Today's Daily Interview checks in with Samuel D. Isaly, the portfolio manager for the
Eaton Vance Worldwide Health Sciences fund, the top-performing health care fund over the last 10 years, according to
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Isaly has managed the fund since 1989 and over the 10 years ending in April, the fund has returned an annualized gain of 22.2%, compared to 15.2% for the
over the same period. In 2000, the fund delivered a stellar return of 81.6%, outperforming its peers by more than 26 percentage points.
This year, Isaly's fund is down slightly after a strong run so far in May. Here, he explains his bullish long-term view for the health sciences industry, which he believes will come to dominate the market over the next decade just as tech stocks did in the 1990's.
TSC: What are your investing style and focus that have made your fund perform so well?
We have broad principles and good execution of those principles. On the execution side, we have more research throw-weight than any other firm to my knowledge. We currently have 48 names in our portfolio and we have 12 analysts.
With respect to the theory, we believe that investing should be according to sectors, worldwide. We further believe that in our sector you should invest from the point of discovery all the way to distribution. By that, I mean looking at companies that do early laboratory work, all the way to the major companies that distribute products to customers, like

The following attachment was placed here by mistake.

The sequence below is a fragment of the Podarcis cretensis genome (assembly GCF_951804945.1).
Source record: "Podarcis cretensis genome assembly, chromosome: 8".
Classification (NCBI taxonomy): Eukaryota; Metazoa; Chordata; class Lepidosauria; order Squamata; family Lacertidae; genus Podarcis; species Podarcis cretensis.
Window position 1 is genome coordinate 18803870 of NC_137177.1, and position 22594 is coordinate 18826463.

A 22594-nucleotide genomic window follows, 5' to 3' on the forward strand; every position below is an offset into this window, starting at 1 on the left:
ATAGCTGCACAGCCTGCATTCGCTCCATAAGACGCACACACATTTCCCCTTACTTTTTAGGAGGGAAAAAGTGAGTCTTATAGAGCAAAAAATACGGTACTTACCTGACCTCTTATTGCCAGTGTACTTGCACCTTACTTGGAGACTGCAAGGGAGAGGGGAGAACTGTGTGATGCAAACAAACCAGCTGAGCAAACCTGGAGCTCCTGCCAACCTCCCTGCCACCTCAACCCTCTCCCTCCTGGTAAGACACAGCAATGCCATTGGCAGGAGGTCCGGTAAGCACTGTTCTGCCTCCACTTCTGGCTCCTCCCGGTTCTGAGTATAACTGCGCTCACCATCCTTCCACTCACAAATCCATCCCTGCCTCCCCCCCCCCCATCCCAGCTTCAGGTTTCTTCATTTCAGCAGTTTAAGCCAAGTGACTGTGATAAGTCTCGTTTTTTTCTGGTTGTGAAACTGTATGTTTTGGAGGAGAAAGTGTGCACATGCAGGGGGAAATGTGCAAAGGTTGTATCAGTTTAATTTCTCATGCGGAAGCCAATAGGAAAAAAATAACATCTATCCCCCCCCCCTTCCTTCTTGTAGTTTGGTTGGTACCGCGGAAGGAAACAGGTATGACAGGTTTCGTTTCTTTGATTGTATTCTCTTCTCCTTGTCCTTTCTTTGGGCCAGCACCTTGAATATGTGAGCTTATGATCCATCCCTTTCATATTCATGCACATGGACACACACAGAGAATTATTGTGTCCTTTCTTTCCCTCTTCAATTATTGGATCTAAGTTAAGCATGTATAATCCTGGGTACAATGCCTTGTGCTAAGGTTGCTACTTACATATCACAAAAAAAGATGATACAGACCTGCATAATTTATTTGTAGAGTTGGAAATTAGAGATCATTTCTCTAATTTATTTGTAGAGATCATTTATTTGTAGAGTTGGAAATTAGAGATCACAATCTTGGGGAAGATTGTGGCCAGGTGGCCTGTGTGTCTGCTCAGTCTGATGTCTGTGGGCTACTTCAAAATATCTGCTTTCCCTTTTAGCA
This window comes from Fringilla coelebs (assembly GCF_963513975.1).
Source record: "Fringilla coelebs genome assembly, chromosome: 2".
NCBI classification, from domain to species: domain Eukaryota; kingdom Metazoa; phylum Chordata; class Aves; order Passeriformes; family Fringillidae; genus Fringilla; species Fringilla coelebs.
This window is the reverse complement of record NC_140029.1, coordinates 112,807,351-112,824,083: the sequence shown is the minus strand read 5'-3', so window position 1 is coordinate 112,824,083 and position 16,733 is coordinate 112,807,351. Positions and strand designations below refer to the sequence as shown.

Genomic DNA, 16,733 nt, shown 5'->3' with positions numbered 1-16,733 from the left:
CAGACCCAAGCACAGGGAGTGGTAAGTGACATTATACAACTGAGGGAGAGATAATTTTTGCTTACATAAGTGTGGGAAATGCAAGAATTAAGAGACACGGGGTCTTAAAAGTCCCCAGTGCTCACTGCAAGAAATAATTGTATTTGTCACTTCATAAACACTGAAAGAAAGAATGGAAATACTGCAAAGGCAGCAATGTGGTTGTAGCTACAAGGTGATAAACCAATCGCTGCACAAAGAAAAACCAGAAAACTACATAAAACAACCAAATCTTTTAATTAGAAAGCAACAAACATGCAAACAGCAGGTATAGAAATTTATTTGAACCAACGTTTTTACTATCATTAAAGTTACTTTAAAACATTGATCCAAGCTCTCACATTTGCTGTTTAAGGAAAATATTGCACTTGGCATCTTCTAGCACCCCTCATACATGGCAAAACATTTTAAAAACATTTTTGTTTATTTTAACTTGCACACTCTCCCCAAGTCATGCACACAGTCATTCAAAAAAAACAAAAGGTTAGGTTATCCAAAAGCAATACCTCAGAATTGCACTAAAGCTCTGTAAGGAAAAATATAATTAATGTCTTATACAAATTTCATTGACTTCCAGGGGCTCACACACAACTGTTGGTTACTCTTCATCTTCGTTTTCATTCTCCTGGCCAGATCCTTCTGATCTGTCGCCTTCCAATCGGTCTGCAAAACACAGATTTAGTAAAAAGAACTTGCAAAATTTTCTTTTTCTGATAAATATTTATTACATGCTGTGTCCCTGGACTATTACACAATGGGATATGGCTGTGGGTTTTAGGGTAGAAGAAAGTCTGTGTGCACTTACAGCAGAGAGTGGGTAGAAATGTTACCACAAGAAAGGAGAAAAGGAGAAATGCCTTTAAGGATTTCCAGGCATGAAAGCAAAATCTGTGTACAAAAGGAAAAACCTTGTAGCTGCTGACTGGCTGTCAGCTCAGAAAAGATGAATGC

. That is our general principle, to invest all along the continuum of the industry.
So worldwide and continuum would summarize our principle. Research intensity would summarize our execution.
TSC: How do you both increase and decrease the universe at the same time? Biotech is a notoriously sharp-moving industry.
We pick from 500 companies in our industry universe. And we do a daily comb but not a daily trade. Our turnover is rather low, about 30%. Our average holding period is more than three years.
TSC: What would you say is the average time span from discovery to distribution that you mentioned?
Five to 10 years.
TSC: Could you give us the picture of the investing landscape for biotech this year, as opposed to 1999 and 2000?
1999 was not an
easy year, but the year 2000 was like shooting fish in a barrel. In 2000, big caps worldwide moved up by about 25%. And that happened in all the major geographies -- Japan, Europe and the U.S. Our choice of big caps rose about 50%, so our stock selection was strong. Biotech moved up 50% or more and our selections moved up 100%. So the combination of half of the portfolio being up 50% and the other half up 100% would suggest a 75% return, to simplify it a bit. In fact, I think we did 82%. The underlying or background environment was positive. In 1999, it was more of a focus on big caps. But we're not so much of a big-cap fund.
In 2000, the developments in the stocks were fully supported by fundamental advances. Even so, the strong environment took place in a context where technology, which represented 30% of the market in December 1999, fell 50% in 2000.
With such a big sector under stress, it caught up to us in 2001. And so we also fell along with other health and biotech funds. But it was a result of what we believe was a sector rotation, not any deterioration in fundamentals. So we see powerful fundamentals continuing in 2001. I have sometimes said that if the decade of the 90's belonged to tech, the first decade of 2000 will belong to health sciences.